• My own sense of desolation drove me to set up the Bealtaine Project, which has proven the unthinkable to be true…that Mother Earth, if helped, can not just recover, but once more become abundant beyond our dreams!

  4. It’s curious to think that young people today have never known a time when the climate was stable. I guess with the U.S. Republican Party in full blown denial of climate change we have to hope that Hillary Clinton becomes President. Yet taking steps to begin to counter climate change would almost certainly cost her a second term. Developed countries have outsourced many of their polluting activities to countries like China which, ironically, is one of the few countries taking climate change seriously, spending vast amounts on developing “greener” industrial solutions, but it has its own deep political problems and just as acute a need to provide jobs for its people while managing an ageing population. The real problems will arise when climate volatility and all its associated problems start to affect food supply to developed countries, with their deeply ingrained sense of entitlement. Control of land that is able to produce food reliably and on an intensive basis will suddenly be perceived as critical to national security. China saw this years ago, with its policy of buying up agricultural land around the world, but other countries have been slower to catch on. It’s not really climate change that is the threat. It’s our response to it. On the other hand, maybe it is through this kind of upheaval that we will develop a greater appreciation of the earth and a willingness to work with her rather than regardless of her. You don’t truly value something until you are on the brink of losing it.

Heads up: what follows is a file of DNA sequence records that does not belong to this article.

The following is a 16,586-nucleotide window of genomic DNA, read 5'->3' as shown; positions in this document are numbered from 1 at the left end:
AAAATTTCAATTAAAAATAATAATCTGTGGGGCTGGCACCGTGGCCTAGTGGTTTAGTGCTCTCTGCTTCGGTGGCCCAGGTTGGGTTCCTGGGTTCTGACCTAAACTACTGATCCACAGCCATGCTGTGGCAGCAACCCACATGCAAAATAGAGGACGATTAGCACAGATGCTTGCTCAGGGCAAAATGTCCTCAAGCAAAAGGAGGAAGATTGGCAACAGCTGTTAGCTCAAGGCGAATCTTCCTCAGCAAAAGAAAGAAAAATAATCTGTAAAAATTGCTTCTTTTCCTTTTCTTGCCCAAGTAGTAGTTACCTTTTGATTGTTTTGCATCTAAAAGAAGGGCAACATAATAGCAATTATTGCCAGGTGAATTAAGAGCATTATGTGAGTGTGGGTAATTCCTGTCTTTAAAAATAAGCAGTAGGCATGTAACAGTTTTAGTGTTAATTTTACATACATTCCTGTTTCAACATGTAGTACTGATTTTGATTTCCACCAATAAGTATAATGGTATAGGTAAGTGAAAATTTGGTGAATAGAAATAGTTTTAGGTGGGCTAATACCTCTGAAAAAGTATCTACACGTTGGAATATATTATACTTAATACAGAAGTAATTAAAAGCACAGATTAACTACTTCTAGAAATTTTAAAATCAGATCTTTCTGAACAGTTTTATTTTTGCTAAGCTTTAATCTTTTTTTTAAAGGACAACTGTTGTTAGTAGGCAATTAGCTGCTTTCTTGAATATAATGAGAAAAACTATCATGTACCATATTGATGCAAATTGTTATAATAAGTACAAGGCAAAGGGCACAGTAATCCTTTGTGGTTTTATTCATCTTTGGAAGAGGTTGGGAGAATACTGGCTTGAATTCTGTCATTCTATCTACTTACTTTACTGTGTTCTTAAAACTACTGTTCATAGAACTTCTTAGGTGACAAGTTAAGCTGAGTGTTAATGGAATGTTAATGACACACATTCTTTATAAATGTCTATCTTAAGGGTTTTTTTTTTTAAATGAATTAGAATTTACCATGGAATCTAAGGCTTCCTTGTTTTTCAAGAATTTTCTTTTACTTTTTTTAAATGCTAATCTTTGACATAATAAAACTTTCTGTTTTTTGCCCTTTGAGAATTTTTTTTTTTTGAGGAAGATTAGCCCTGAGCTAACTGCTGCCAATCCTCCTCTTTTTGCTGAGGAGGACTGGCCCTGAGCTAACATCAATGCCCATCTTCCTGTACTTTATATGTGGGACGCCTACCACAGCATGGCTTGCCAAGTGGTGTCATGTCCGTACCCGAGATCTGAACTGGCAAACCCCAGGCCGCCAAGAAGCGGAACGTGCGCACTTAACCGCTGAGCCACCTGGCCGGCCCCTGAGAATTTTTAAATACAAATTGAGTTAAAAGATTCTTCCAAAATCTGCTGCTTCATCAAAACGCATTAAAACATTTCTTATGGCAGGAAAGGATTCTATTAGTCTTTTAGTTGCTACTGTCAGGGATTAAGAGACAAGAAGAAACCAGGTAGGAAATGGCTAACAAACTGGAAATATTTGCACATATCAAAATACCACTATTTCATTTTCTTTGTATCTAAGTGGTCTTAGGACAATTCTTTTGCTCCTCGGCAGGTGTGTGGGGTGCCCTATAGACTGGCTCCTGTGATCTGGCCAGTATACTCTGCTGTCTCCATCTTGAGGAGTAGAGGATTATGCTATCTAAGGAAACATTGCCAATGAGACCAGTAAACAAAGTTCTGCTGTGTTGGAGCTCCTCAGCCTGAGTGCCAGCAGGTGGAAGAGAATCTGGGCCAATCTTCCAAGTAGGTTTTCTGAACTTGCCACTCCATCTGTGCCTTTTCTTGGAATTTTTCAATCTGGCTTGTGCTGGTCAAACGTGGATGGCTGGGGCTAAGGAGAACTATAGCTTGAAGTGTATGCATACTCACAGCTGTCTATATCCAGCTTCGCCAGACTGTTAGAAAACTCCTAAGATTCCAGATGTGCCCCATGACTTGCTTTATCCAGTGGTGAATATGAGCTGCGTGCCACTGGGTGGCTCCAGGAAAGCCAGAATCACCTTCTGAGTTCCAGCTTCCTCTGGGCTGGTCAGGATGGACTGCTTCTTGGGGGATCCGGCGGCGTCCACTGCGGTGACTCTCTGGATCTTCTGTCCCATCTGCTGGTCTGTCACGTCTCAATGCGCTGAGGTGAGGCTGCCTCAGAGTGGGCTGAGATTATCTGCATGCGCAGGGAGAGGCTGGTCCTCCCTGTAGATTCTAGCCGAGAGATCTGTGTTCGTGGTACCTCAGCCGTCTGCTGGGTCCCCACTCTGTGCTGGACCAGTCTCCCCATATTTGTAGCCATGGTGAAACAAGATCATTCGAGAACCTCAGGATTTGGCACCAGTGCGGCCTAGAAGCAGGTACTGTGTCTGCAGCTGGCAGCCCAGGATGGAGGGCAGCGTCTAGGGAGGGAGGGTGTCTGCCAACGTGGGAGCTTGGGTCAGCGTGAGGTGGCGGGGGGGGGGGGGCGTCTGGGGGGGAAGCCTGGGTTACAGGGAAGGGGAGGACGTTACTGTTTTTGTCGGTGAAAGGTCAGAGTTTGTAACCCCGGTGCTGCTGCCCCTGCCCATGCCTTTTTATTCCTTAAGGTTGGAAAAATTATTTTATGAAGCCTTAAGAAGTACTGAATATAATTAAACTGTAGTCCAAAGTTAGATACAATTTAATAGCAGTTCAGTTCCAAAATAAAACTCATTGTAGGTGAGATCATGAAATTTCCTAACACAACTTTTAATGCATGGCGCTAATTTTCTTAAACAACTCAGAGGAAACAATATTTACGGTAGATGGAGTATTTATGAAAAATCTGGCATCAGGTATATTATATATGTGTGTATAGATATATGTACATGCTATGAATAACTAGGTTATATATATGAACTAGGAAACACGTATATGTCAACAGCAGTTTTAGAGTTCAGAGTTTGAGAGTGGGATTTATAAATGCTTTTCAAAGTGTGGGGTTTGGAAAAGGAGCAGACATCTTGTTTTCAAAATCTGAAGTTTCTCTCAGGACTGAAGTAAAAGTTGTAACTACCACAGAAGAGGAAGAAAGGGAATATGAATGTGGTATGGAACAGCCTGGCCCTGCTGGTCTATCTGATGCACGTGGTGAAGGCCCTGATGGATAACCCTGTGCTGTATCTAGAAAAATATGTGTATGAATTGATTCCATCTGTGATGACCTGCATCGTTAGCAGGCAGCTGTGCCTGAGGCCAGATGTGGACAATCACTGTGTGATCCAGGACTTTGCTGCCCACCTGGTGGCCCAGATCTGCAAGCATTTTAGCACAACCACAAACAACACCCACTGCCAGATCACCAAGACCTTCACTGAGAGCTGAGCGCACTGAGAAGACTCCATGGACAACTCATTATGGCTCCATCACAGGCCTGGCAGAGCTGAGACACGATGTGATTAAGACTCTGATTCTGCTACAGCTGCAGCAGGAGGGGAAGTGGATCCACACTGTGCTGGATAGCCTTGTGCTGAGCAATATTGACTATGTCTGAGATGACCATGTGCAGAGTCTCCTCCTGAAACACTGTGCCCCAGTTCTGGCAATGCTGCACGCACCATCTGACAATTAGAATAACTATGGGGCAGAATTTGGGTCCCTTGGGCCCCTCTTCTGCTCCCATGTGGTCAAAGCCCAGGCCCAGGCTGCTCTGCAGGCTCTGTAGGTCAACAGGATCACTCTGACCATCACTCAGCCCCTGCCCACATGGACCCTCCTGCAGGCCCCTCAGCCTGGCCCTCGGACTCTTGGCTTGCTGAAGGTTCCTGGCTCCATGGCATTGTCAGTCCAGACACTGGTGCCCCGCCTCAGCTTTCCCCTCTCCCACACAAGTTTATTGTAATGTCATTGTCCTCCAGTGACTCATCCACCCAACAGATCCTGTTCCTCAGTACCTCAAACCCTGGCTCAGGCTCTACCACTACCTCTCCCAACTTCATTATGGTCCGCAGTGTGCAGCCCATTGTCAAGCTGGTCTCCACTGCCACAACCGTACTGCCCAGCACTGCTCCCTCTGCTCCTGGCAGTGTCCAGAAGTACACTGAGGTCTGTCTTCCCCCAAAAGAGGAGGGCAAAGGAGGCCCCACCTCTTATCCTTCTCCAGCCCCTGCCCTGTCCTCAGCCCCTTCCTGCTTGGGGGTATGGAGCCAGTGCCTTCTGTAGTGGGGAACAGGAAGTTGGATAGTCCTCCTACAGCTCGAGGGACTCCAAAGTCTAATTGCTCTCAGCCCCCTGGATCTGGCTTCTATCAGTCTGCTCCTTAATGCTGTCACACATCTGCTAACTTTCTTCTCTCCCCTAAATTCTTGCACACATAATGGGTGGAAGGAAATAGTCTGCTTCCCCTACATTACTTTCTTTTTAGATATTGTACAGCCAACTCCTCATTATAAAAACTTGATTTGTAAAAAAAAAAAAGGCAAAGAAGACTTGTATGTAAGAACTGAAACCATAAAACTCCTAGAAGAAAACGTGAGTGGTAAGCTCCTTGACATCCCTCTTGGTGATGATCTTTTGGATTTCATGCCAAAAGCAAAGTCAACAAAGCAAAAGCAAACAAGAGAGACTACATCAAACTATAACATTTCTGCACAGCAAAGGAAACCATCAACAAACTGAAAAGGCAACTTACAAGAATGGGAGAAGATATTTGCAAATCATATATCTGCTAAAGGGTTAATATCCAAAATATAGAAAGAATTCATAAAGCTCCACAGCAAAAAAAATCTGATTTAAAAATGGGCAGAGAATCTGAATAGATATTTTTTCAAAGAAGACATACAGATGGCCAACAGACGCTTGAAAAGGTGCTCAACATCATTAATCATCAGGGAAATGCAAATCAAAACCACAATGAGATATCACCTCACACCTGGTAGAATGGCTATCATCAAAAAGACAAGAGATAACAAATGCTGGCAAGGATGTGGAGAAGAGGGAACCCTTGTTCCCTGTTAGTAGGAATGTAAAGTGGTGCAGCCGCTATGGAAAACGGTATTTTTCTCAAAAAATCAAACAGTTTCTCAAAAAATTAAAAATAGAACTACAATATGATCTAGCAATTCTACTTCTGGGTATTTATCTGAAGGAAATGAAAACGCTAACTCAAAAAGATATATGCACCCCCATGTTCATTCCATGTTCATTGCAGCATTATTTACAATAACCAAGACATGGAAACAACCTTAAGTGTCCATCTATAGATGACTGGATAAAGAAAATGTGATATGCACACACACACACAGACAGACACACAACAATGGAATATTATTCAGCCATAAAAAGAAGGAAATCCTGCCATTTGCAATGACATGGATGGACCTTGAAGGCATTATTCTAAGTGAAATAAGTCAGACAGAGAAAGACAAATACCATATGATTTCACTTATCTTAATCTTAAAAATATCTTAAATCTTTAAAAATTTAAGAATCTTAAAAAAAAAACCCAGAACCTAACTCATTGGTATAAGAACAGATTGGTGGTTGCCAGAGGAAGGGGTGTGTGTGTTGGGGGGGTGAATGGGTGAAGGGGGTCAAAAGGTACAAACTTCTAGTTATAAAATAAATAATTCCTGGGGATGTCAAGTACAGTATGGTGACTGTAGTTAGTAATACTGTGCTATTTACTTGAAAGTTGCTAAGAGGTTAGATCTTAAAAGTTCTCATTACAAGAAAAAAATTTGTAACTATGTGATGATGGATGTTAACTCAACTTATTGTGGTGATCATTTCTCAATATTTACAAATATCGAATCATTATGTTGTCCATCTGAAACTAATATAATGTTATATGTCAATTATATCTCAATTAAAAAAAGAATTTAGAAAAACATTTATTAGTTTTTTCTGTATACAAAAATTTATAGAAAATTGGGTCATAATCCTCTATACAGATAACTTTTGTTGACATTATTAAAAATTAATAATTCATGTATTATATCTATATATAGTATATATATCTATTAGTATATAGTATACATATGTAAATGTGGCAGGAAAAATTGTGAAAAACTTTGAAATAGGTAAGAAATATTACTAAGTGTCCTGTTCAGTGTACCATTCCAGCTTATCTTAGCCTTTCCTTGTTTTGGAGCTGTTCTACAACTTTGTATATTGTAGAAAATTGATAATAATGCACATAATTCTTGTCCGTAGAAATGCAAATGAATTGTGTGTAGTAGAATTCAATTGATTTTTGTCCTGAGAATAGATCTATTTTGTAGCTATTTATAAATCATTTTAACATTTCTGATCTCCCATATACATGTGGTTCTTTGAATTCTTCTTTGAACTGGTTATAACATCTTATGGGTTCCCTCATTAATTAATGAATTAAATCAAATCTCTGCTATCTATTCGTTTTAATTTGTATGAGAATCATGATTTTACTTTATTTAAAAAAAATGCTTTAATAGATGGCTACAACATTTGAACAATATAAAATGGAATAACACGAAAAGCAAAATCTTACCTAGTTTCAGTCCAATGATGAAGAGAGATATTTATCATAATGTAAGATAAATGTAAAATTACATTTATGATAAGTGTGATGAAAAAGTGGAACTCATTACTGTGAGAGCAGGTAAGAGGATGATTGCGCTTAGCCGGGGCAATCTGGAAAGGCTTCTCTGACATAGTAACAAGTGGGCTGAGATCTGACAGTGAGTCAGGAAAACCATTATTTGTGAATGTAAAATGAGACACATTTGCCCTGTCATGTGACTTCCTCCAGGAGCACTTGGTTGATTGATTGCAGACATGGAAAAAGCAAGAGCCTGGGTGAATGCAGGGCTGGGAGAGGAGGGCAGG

• Your final sentence is repeating in my head, for that is the truth for sure! As for politicians of any persuasion…I lost complete and utter faith in them shortly before I began the Bealtaine Project…when Bliar took Britain to war on lies, I left England, determined to not have one penny of my taxes kill children! He has made millions on the backs of dead children, as have many others. We must find solutions in our own way to deal with the oncoming crisis.

  5. Very dire predictions indeed. Wow! Living with less, consuming less and growing more seems to me to be definitely a way i can feel useful in the face of such prospects. So horrific to think of so many animals dying for human consumption.Aristotle said if a man can be cruel to animals there is nothing to stop him being cruel to another human – we are definitely living in that time now. Not so strange to think of Ireland as an ark for humanity – Rudolph Steiner suggested that Ireland was the receptacle of esoteric knowledge as it was the only land that did not sink with Atlantis. Atlantean wisdom is hidden somewhere on this island. The only trouble with this, for me, is that Steiner is so difficult to make sense of in a lot of his writings. Peace and blessings to you.x

    • Because everything appears to be speeding up, we are really playing catch-up with trying to understand…take the bits we “get” and keep going until the next part of the awakening happens to us!

Your comments are welcome!